By: Dedie King
Illustrated by: Judith Inglese
Publisher: Satya House Publications
Publication Date: October 2010
Reviewed by: Ellen Feld
Review Date: October 13, 2010
A little girl in China wakes up as the sunshine slips in through her window. She gets up, rouses her little brother, watches her grandfather do his Tai Chi and then rides the ferry to Shanghai to visit her aunt. The day is spent doing all sorts of exciting things from shopping at the Grand Mall to tea in the park, and walking on the “Bund” (a well-known pedestrian walkway in Shanghai). After a busy day, it’s off to bed to dream about all the wonderful things she did with her aunt.
I See The Sun In China is a sweet story for children 5 and up that introduces them to another culture, full of rich customs. They learn about China, its villages and cities and what people do for work and enjoyment. While some customs such as having tea in the park may seem unusual to young readers here in the US, there are other things that are universal such as doing homework and shopping at the mall. I’m glad the author included a variety of activities so that readers can see that while people living so far away may have different customs, many activities are shared experiences.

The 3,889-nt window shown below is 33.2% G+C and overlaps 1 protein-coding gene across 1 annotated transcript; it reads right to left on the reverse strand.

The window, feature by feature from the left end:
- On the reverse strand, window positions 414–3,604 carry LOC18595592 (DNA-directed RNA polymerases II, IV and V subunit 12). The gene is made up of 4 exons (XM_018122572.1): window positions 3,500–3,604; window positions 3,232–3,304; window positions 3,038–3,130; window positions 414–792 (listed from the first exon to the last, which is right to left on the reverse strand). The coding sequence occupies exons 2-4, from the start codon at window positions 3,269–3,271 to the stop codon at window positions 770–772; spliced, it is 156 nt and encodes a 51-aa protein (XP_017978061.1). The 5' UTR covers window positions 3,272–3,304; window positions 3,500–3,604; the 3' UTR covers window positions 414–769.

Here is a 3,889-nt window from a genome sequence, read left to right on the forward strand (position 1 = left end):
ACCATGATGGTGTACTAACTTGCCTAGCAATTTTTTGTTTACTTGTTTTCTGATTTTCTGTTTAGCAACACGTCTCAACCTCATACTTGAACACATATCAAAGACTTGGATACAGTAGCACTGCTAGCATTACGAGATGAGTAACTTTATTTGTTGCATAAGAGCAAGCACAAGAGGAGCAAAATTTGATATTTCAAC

The English text is accompanied by the text in Mandarin Chinese so that children can get a taste of the writing style used in China. Tying the story together beautifully is the colorful collage style artwork. Blending cutouts, drawings, and photographs, the pictures help create an atmosphere of life in the world’s most populated country. There is a brief glossary in the back explaining the various terms used in the text, as well as a one-page overview of China.
As technology makes communication and business dealings between countries easier and more common, it becomes even more imperative to understand the culture and customs of other countries. One of the best ways to aid this understanding is to teach children at an early age the differences, and similarities, between their lives and those living far away. Seeing this need, Satya House Publications is launching a new series to introduce children to their peers in distant countries. I See The Sun In China is the first book in the series and it does a lovely job of opening the world of China to the eyes of young readers here in the States.
Quill says: Whether for the classroom or home setting, the first in the "I See The Sun" series provides an excellent introduction to life in China for young children.
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